(or, sometimes fun isn’t necessarily best)
A few weeks back I needed to write some code that would take a string as input and produce an output string according to rules similar to the following:
- Strings beginning with ‘Foo’ => ‘group A’
- Strings beginning with ‘F’ (but not ‘Foo’) => ‘group B’
- Strings beginning with ‘Bar’ => ‘group C’
- Strings beginning with ‘Baz’ => same string, but replace all ‘a’s with ‘0’s
The ruleset was small, and the number of input strings was not particularly large, maybe in the tens to low hundreds.
Implementing this with a Hash, regex, and lambdas sounded like fun, so I did that.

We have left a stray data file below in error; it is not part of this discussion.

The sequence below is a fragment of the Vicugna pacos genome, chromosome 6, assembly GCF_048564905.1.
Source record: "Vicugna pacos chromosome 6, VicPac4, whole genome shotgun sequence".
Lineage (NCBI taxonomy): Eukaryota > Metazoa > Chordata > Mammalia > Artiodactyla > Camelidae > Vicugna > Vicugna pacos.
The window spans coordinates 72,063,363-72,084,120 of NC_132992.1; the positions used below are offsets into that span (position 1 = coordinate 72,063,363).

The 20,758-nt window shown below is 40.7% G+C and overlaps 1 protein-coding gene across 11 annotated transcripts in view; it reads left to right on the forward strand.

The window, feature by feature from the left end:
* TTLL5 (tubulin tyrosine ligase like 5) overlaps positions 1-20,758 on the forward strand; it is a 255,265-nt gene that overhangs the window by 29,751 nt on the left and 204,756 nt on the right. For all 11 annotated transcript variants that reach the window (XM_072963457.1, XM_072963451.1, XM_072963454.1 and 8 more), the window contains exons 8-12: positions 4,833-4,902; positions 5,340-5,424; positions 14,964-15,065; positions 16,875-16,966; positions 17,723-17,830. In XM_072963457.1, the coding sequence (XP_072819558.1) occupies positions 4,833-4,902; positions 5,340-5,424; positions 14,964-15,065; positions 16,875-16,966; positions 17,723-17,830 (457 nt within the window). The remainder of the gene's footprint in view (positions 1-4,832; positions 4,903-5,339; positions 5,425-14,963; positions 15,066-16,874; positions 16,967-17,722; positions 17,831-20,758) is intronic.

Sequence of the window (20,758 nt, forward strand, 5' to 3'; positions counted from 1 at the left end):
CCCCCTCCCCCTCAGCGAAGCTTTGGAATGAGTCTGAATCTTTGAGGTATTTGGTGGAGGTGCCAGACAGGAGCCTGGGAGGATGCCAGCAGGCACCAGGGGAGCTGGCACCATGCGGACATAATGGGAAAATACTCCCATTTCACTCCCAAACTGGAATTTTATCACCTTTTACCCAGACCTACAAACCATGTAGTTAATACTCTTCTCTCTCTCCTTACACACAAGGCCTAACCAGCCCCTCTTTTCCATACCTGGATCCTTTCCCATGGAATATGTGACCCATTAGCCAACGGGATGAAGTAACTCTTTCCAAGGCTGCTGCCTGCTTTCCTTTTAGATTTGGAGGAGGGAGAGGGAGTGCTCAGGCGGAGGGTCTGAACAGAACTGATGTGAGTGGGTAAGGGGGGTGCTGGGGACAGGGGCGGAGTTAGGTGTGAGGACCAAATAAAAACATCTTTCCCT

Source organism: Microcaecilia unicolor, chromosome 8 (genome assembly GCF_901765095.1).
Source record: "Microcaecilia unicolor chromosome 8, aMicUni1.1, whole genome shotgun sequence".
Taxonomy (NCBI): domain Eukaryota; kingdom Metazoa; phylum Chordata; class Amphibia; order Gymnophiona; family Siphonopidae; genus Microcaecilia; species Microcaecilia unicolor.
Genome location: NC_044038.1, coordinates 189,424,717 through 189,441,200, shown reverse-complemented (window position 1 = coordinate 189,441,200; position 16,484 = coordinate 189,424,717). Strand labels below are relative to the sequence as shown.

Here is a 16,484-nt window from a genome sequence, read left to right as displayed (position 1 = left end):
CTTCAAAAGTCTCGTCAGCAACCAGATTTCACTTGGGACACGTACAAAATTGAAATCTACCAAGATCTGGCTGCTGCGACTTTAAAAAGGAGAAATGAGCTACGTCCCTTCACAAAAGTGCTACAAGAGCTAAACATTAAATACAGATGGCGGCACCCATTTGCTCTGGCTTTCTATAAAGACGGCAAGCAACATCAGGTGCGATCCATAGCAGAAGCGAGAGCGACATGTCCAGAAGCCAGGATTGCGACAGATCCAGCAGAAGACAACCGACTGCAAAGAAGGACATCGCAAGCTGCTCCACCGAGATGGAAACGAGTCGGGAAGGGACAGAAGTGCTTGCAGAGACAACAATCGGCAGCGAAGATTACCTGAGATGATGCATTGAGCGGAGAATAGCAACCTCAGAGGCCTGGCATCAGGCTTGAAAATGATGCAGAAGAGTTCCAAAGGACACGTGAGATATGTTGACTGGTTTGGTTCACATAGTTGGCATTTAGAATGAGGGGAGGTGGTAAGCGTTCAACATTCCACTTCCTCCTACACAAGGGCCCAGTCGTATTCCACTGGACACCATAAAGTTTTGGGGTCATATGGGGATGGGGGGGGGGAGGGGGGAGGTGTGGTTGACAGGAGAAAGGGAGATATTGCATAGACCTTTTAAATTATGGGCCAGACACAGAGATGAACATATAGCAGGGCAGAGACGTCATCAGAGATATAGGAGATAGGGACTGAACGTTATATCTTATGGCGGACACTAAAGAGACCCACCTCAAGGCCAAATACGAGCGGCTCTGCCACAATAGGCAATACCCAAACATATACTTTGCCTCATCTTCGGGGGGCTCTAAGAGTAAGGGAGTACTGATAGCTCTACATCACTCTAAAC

Here are the specs:
and the code:
Let’s see what this does.
LOOKUP is defined with regexes as keys and the desired strings as values.
RegexAndLambdaHash#value_for_key_matching allows strings to be matched to the regex keys.
#value_for returns the corresponding hash value or calls the lambda.
This code was fun to write, but there are some problems.
#value_for_key_matchingcan’t handle string keys
RegexAndLambdaHashwill have to be maintained
- for Ruby versions older than 1.9
LOOKUPwill have to be an
ActiveSupport::OrderedHash. This is because prior to 1.9 hashes were unordered
In the next post let’s see if a
case statement works better.
She generally gave herself very good advice, (though she very seldom followed it)
– Through the Looking-Glass by Lewis Carroll